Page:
Dir. by Jonathan Lynn - 1 hr. 52 min.
by Clayton Hollifield
I guess you could call "The Distinguished Gentleman" Eddie Murphy's "Fletch." You've got the same set-up (albeit on the wrong side of the law) - a fast-talking con-man who does impressions (largely voice impressions here) and stumbles into something slightly beyond their grasp. In this case, it's sort of an attack on Washington D.C., and it actually holds up pretty well.
Thomas (Eddie Murphy) is a con-man running a scam based on filching credit card numbers from a 1-900 number he runs, and then blackmailing the people who have called in. In the course of this scam, he ends up undercover (sort of) as a waiter at a fundraiser for Florida Senator Jeff Johnson (James Garner), and overhears one of the funders bragging about what a sweet deal being a Senator is. After one of those "I'm in the wrong racket" moments, Thomas forgets about it until Senator Johnson dies right before re-election (in the manner that pretty much every guy wishes he could go it in). Thomas puts two and two together, does a little research, and sets his eyes on becoming a Senator. Going from con-man to elected official might seem like an extraordinary leap, except that Thomas' full name is Thomas Jefferson Johnson, and Florida is a state accustomed to voting on auto-pilot, so "Jeff Johnson" wins based only on name recognition.
This all happens in about the first half hour, so the bulk of the film is Eddie Murphy's Washington Adventure. "The Distinguished Gentleman" has some valid points to make, but none of that would matter if it wasn't also pretty funny. This isn't exactly prime-era Murphy, but it's not far off. And him playing an essentially amoral character is a good fit for both him and the story; at this point in America, good luck finding anyone whose beliefs aren't set in stone, but it's entirely believable that Murphy's character not only prioritizes money over all, but that he simply hasn't given much thought to anything beyond the acquisition of money. Thomas isn't exactly a Robin Hood, but his pre-D.C. grifts are portrayed at being at the expense of the already-wealthy, for whom a few thousand dollars and a Rolex are a drop in the bucket. The idea of going after bigger money with impunity sounds great, but Murphy's character learn that legal big money comes at the expense of people for whom this is not a drop in the bucket.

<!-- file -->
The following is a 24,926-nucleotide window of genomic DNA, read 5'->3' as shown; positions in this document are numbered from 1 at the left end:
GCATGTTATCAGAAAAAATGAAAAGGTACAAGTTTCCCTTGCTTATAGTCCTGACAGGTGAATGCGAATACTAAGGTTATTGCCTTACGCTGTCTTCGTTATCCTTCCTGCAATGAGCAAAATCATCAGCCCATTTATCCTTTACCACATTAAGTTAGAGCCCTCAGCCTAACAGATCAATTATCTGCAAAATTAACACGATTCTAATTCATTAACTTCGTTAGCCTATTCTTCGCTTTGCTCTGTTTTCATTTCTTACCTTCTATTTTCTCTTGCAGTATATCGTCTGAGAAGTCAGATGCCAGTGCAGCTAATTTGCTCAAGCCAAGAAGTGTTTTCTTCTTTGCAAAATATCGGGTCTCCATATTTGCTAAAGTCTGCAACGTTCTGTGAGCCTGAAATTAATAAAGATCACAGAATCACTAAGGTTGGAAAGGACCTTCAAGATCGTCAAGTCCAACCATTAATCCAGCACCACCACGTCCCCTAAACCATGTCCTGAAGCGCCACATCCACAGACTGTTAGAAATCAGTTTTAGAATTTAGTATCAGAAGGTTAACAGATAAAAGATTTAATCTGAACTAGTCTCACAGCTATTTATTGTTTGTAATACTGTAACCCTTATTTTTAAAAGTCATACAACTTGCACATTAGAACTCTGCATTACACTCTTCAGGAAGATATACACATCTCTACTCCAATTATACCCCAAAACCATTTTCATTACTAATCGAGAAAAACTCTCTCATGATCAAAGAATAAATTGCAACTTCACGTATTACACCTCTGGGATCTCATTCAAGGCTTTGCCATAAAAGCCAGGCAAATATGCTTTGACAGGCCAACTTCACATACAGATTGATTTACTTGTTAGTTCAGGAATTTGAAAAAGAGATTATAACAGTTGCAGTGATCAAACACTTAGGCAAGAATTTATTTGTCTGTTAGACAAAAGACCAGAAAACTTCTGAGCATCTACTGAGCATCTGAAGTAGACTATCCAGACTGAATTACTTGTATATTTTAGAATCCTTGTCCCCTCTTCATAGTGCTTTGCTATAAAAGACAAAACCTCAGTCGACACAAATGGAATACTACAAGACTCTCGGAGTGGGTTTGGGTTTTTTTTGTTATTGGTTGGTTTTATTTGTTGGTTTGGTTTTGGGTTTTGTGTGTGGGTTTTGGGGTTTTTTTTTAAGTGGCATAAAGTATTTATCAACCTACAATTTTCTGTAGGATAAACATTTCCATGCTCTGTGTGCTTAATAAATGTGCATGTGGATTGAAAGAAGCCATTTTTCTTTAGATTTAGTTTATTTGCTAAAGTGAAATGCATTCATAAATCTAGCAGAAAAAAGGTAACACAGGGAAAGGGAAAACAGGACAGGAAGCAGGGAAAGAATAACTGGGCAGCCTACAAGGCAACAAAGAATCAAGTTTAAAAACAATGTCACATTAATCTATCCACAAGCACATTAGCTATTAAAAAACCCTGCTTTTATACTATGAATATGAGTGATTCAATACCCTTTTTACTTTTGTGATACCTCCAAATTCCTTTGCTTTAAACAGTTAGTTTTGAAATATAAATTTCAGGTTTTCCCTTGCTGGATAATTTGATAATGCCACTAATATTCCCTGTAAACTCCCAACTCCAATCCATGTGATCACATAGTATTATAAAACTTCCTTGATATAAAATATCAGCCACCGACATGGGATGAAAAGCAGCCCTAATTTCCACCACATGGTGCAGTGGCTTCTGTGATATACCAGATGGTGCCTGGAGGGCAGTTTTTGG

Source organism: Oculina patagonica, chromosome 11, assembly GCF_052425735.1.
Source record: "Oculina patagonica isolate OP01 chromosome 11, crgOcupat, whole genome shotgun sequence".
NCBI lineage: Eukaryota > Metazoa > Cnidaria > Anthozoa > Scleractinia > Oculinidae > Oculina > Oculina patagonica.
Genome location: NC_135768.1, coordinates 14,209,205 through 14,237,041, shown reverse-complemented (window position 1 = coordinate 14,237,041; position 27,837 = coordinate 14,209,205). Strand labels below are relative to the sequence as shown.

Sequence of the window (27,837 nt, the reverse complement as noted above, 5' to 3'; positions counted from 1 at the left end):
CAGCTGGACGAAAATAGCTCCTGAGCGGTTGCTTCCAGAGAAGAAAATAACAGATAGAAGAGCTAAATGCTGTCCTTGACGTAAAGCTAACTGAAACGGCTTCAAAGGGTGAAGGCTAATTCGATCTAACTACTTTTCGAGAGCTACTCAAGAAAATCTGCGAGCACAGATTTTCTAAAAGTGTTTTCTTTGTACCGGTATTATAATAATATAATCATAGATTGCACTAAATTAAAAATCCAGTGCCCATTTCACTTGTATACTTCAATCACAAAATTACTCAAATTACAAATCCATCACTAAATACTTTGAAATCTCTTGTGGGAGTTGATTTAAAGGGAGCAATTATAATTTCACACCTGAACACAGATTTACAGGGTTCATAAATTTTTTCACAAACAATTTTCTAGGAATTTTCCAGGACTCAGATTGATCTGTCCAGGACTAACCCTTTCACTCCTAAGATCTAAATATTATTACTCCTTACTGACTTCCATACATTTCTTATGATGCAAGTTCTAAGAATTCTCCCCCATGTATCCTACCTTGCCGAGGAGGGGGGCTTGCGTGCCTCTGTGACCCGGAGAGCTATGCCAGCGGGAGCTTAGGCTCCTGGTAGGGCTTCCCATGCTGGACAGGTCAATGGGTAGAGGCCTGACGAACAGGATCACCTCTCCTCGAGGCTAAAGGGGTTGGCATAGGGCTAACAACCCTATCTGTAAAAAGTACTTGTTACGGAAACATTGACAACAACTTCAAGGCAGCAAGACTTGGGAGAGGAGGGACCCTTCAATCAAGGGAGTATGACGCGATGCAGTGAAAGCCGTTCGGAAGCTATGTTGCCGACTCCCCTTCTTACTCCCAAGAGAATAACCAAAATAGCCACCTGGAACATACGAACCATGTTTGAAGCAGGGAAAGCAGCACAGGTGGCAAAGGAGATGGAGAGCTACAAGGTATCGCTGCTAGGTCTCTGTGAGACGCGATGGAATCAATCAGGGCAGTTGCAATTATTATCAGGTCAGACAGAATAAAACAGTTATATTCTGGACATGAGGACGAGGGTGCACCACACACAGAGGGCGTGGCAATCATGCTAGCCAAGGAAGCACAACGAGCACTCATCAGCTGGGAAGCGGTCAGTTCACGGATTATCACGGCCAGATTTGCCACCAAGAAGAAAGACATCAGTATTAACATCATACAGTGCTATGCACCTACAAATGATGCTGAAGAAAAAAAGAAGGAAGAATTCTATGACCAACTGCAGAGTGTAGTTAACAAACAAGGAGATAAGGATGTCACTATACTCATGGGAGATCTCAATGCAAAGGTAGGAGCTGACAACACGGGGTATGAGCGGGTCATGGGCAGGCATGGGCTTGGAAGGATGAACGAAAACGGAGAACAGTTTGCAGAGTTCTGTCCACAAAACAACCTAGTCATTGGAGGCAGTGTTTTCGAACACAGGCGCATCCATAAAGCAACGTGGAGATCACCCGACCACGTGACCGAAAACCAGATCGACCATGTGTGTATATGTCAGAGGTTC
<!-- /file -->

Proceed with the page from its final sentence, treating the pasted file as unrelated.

A lot of the humor comes from an acknowledged con-man being blown away at the brazenness of the D.C. insiders, whom Thomas also regards as con-men. He's immediately taken under the wing of Dick Dodge, another very influential (and crooked) politician, and money is constantly being thrown at him. There's a nice flip to the usual fish-out-of-water story, in that Thomas isn't really some doe-eyed innocent, and even someone who takes advantage of people for a living is appalled at the way that these politicians are taking advantage of their situation. That's a timeless message, and is a sticking point about the political process, that people who are supposed to be public servants spend their time chasing money and currying favors instead of worrying about the consequences of their actions. This is illustrated in the story by three characters: there is the morally outraged Senator/preacher, Elijah Hawkins (Charles S. Dutton), and a mother who's daughter has come down with a wicked case of cancer, ostensibly from her school being situated under a clump of power lines. Thomas is no saint, but stealing is only fun and games until some little girl has to wear a Florida Marlins with a wig sewn into it.
I guess people will always bitch about politicans, so this movie is based on a subject that is always relevant. "The Distinguished Gentleman" is bolstered by a pretty good Eddie Murphy performance, plus a bunch of awesome character actors to fill out the cast. You've got your Lane Smiths, your Joe Don Bakers, your Charles S. Duttons - a bunch of people who are good at what they do and are familiar faces. Maybe it's just the evolution of things, but the only thing that felt out of place in the story is the notion that the general public doesn't really pay attention to politics (it's become a new national sport on the level of football, so it seems), but it's both comforting and discomforting to know that there's always been crooked politicians, and there probably always will be. Overall, this movie has held up well, and is still funny, even against the test of time.
3 / 5 - TV